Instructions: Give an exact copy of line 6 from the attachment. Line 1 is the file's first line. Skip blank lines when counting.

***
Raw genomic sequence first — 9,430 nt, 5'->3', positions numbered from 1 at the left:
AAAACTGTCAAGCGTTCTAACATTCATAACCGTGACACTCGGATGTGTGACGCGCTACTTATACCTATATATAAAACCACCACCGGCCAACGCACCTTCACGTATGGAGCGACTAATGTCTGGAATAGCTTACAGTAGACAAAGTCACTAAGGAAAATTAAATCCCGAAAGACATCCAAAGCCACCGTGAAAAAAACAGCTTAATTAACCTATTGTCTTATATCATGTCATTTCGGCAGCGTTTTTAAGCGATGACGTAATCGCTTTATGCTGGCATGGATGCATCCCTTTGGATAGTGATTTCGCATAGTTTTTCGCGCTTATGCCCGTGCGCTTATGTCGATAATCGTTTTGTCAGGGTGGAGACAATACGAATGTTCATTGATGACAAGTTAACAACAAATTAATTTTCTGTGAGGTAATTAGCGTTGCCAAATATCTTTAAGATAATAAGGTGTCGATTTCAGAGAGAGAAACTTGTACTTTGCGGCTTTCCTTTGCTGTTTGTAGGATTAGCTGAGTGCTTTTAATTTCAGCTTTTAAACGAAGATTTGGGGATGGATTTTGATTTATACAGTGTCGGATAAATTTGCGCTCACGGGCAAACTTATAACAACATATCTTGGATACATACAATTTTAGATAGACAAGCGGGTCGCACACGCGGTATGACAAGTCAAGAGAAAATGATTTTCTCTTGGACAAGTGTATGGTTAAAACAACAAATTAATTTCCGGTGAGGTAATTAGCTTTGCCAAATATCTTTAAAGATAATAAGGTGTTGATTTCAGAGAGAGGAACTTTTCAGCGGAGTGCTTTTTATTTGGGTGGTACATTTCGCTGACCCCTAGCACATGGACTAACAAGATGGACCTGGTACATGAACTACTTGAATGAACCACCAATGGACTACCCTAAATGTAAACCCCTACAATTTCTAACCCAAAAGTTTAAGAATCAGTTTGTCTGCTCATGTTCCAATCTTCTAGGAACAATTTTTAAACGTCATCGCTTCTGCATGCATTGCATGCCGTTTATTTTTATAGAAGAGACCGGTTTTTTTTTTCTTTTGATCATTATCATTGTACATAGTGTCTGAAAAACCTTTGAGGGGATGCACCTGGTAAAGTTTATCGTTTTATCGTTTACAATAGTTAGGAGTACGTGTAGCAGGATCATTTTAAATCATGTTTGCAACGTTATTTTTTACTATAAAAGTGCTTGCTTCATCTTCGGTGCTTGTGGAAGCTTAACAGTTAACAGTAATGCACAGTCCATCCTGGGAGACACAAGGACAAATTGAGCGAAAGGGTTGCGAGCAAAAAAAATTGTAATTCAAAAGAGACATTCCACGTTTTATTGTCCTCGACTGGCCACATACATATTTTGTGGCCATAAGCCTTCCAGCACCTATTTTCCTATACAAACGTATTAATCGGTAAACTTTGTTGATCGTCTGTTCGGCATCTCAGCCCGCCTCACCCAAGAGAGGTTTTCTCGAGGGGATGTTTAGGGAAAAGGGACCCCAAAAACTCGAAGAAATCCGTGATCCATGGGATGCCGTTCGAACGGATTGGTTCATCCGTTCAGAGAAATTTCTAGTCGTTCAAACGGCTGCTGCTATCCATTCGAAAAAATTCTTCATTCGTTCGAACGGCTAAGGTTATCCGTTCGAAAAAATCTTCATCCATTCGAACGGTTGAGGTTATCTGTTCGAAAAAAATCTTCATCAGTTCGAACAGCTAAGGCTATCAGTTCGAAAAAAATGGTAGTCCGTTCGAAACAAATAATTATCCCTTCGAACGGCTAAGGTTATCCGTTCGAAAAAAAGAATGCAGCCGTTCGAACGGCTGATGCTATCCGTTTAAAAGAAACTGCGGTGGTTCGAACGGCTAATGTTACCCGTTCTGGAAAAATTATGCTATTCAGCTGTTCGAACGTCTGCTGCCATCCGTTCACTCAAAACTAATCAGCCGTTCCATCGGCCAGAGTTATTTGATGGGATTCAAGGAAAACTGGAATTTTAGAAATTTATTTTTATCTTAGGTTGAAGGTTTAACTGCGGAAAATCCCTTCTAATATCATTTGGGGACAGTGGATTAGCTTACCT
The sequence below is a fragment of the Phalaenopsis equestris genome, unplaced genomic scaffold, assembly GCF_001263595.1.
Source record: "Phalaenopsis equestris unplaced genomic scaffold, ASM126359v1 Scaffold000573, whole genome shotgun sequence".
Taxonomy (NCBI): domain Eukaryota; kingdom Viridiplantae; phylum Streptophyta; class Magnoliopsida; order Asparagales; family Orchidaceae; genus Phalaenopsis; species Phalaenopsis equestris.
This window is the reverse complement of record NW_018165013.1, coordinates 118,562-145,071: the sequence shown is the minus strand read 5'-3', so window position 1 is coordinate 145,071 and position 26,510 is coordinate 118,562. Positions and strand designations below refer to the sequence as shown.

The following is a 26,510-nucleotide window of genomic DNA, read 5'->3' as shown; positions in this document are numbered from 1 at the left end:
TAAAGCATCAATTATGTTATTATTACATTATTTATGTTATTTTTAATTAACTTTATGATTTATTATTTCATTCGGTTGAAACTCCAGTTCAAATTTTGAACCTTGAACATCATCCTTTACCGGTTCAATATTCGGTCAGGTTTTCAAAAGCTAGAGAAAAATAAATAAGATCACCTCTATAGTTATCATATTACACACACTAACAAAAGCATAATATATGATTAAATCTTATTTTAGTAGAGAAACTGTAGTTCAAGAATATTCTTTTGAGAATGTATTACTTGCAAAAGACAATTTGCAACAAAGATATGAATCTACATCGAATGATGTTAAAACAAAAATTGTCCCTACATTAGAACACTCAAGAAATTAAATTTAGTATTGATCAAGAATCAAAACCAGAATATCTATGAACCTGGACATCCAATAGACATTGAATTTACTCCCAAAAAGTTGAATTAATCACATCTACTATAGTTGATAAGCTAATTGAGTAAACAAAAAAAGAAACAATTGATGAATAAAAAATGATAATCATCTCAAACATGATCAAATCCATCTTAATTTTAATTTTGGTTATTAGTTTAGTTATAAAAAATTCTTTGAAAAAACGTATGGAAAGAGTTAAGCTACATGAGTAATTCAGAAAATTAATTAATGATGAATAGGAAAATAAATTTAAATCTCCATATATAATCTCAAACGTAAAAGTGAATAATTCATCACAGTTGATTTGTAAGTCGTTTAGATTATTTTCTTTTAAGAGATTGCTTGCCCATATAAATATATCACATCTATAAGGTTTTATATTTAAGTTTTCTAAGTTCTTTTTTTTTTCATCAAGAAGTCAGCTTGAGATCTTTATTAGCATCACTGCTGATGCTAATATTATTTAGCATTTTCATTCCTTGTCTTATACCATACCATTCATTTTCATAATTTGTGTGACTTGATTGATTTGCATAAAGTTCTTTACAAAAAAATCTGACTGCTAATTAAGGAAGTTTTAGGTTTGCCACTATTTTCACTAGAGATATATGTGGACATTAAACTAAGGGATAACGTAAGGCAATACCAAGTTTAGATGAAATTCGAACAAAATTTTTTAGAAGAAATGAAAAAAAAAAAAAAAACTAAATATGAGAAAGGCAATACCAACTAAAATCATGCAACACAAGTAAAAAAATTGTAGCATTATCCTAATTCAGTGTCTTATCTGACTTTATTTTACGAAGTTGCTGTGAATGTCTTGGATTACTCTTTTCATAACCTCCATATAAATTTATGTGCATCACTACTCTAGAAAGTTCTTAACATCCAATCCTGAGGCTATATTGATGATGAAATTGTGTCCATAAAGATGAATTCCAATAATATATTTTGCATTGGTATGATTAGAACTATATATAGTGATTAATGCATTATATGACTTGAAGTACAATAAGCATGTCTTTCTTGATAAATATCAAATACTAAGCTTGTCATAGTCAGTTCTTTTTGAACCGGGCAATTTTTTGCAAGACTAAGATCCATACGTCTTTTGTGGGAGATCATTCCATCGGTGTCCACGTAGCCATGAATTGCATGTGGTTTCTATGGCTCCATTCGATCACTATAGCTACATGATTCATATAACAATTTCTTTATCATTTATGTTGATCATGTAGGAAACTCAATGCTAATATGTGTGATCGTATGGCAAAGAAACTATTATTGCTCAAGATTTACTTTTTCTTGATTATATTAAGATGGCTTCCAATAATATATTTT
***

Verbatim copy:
This window is the reverse complement of record NW_018165013.1, coordinates 118,562-145,071: the sequence shown is the minus strand read 5'-3', so window position 1 is coordinate 145,071 and position 26,510 is coordinate 118,562. Positions and strand designations below refer to the sequence as shown.